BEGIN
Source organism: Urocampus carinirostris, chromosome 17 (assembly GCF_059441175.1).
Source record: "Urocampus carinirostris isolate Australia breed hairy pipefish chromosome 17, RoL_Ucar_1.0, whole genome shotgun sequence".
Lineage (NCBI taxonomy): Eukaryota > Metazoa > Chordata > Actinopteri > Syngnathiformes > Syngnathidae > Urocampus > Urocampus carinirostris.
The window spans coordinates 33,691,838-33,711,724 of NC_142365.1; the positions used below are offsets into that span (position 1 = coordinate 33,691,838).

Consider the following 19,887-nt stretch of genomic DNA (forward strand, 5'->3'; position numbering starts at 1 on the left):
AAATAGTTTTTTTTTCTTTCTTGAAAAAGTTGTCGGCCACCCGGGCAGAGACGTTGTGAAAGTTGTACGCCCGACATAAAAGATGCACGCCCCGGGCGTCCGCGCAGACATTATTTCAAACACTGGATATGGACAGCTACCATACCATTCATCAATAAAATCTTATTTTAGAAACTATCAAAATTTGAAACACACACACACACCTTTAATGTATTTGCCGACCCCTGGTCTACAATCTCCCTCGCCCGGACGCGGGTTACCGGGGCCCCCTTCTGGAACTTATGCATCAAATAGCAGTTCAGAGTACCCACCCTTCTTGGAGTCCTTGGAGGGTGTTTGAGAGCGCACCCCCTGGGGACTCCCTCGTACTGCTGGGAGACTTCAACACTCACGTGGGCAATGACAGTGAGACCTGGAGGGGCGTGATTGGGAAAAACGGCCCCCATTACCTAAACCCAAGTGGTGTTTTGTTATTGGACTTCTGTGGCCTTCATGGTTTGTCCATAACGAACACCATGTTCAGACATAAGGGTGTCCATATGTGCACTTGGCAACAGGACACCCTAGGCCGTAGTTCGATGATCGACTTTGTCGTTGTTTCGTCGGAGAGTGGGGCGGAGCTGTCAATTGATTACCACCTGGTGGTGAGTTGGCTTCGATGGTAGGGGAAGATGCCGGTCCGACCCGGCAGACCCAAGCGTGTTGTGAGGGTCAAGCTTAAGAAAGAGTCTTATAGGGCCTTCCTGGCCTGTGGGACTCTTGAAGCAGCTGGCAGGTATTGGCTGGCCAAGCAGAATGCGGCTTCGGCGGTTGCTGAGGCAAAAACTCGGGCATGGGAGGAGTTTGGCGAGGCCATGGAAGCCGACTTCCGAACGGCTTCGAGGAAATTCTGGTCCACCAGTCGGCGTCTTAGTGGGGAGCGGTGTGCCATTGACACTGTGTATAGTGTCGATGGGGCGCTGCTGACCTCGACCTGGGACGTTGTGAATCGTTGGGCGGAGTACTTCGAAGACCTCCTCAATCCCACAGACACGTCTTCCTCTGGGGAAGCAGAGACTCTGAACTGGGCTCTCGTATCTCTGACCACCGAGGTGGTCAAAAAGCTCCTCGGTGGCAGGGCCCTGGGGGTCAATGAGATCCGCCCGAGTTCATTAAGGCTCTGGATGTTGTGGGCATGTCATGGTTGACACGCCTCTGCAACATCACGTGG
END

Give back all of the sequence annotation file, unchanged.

Source organism: Urocampus carinirostris, chromosome 17 (assembly GCF_059441175.1).
Source record: "Urocampus carinirostris isolate Australia breed hairy pipefish chromosome 17, RoL_Ucar_1.0, whole genome shotgun sequence".
Lineage (NCBI taxonomy): Eukaryota > Metazoa > Chordata > Actinopteri > Syngnathiformes > Syngnathidae > Urocampus > Urocampus carinirostris.
The window spans coordinates 33,691,838-33,711,724 of NC_142365.1; the positions used below are offsets into that span (position 1 = coordinate 33,691,838).

Consider the following 19,887-nt stretch of genomic DNA (forward strand, 5'->3'; position numbering starts at 1 on the left):
AAATAGTTTTTTTTTCTTTCTTGAAAAAGTTGTCGGCCACCCGGGCAGAGACGTTGTGAAAGTTGTACGCCCGACATAAAAGATGCACGCCCCGGGCGTCCGCGCAGACATTATTTCAAACACTGGATATGGACAGCTACCATACCATTCATCAATAAAATCTTATTTTAGAAACTATCAAAATTTGAAACACACACACACACCTTTAATGTATTTGCCGACCCCTGGTCTACAATCTCCCTCGCCCGGACGCGGGTTACCGGGGCCCCCTTCTGGAACTTATGCATCAAATAGCAGTTCAGAGTACCCACCCTTCTTGGAGTCCTTGGAGGGTGTTTGAGAGCGCACCCCCTGGGGACTCCCTCGTACTGCTGGGAGACTTCAACACTCACGTGGGCAATGACAGTGAGACCTGGAGGGGCGTGATTGGGAAAAACGGCCCCCATTACCTAAACCCAAGTGGTGTTTTGTTATTGGACTTCTGTGGCCTTCATGGTTTGTCCATAACGAACACCATGTTCAGACATAAGGGTGTCCATATGTGCACTTGGCAACAGGACACCCTAGGCCGTAGTTCGATGATCGACTTTGTCGTTGTTTCGTCGGAGAGTGGGGCGGAGCTGTCAATTGATTACCACCTGGTGGTGAGTTGGCTTCGATGGTAGGGGAAGATGCCGGTCCGACCCGGCAGACCCAAGCGTGTTGTGAGGGTCAAGCTTAAGAAAGAGTCTTATAGGGCCTTCCTGGCCTGTGGGACTCTTGAAGCAGCTGGCAGGTATTGGCTGGCCAAGCAGAATGCGGCTTCGGCGGTTGCTGAGGCAAAAACTCGGGCATGGGAGGAGTTTGGCGAGGCCATGGAAGCCGACTTCCGAACGGCTTCGAGGAAATTCTGGTCCACCAGTCGGCGTCTTAGTGGGGAGCGGTGTGCCATTGACACTGTGTATAGTGTCGATGGGGCGCTGCTGACCTCGACCTGGGACGTTGTGAATCGTTGGGCGGAGTACTTCGAAGACCTCCTCAATCCCACAGACACGTCTTCCTCTGGGGAAGCAGAGACTCTGAACTGGGCTCTCGTATCTCTGACCACCGAGGTGGTCAAAAAGCTCCTCGGTGGCAGGGCCCTGGGGGTCAATGAGATCCGCCCGAGTTCATTAAGGCTCTGGATGTTGTGGGCATGTCATGGTTGACACGCCTCTGCAACATCACGTGG